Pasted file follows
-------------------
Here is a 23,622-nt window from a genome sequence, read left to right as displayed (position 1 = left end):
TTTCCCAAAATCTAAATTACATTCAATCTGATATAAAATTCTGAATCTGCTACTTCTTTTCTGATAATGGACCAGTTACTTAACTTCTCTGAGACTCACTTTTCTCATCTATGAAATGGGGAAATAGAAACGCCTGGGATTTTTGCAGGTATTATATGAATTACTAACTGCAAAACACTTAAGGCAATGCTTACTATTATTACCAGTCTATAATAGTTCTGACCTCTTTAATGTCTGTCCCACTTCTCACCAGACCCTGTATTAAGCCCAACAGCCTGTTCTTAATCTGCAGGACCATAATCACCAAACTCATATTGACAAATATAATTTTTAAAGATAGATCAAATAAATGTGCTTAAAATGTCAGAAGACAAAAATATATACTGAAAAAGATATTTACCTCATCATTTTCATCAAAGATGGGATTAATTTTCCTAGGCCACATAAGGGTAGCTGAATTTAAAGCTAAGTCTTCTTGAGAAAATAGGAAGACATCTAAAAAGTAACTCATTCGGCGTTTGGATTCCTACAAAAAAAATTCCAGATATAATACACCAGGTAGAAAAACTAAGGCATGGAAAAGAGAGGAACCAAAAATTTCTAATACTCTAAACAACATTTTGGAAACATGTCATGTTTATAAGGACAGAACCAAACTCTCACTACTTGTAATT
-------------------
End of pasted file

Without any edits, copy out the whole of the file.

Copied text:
Here is a 23,622-nt window from a genome sequence, read left to right as displayed (position 1 = left end):
TTTCCCAAAATCTAAATTACATTCAATCTGATATAAAATTCTGAATCTGCTACTTCTTTTCTGATAATGGACCAGTTACTTAACTTCTCTGAGACTCACTTTTCTCATCTATGAAATGGGGAAATAGAAACGCCTGGGATTTTTGCAGGTATTATATGAATTACTAACTGCAAAACACTTAAGGCAATGCTTACTATTATTACCAGTCTATAATAGTTCTGACCTCTTTAATGTCTGTCCCACTTCTCACCAGACCCTGTATTAAGCCCAACAGCCTGTTCTTAATCTGCAGGACCATAATCACCAAACTCATATTGACAAATATAATTTTTAAAGATAGATCAAATAAATGTGCTTAAAATGTCAGAAGACAAAAATATATACTGAAAAAGATATTTACCTCATCATTTTCATCAAAGATGGGATTAATTTTCCTAGGCCACATAAGGGTAGCTGAATTTAAAGCTAAGTCTTCTTGAGAAAATAGGAAGACATCTAAAAAGTAACTCATTCGGCGTTTGGATTCCTACAAAAAAAATTCCAGATATAATACACCAGGTAGAAAAACTAAGGCATGGAAAAGAGAGGAACCAAAAATTTCTAATACTCTAAACAACATTTTGGAAACATGTCATGTTTATAAGGACAGAACCAAACTCTCACTACTTGTAATT